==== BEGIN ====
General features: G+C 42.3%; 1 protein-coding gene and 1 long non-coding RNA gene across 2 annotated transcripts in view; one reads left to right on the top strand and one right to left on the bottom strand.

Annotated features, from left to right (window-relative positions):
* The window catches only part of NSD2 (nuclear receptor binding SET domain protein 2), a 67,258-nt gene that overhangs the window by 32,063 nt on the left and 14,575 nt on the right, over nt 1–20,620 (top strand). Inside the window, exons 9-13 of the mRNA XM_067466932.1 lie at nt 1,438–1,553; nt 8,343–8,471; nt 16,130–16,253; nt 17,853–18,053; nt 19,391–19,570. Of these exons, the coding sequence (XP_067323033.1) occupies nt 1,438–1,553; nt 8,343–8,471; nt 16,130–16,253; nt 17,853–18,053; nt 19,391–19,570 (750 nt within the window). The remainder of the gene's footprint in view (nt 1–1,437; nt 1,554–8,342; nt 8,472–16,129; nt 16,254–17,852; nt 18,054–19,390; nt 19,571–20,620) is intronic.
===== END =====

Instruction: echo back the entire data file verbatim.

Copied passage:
General features: G+C 42.3%; 1 protein-coding gene and 1 long non-coding RNA gene across 2 annotated transcripts in view; one reads left to right on the top strand and one right to left on the bottom strand.

Annotated features, from left to right (window-relative positions):
* The window catches only part of NSD2 (nuclear receptor binding SET domain protein 2), a 67,258-nt gene that overhangs the window by 32,063 nt on the left and 14,575 nt on the right, over nt 1–20,620 (top strand). Inside the window, exons 9-13 of the mRNA XM_067466932.1 lie at nt 1,438–1,553; nt 8,343–8,471; nt 16,130–16,253; nt 17,853–18,053; nt 19,391–19,570. Of these exons, the coding sequence (XP_067323033.1) occupies nt 1,438–1,553; nt 8,343–8,471; nt 16,130–16,253; nt 17,853–18,053; nt 19,391–19,570 (750 nt within the window). The remainder of the gene's footprint in view (nt 1–1,437; nt 1,554–8,342; nt 8,472–16,129; nt 16,254–17,852; nt 18,054–19,390; nt 19,571–20,620) is intronic.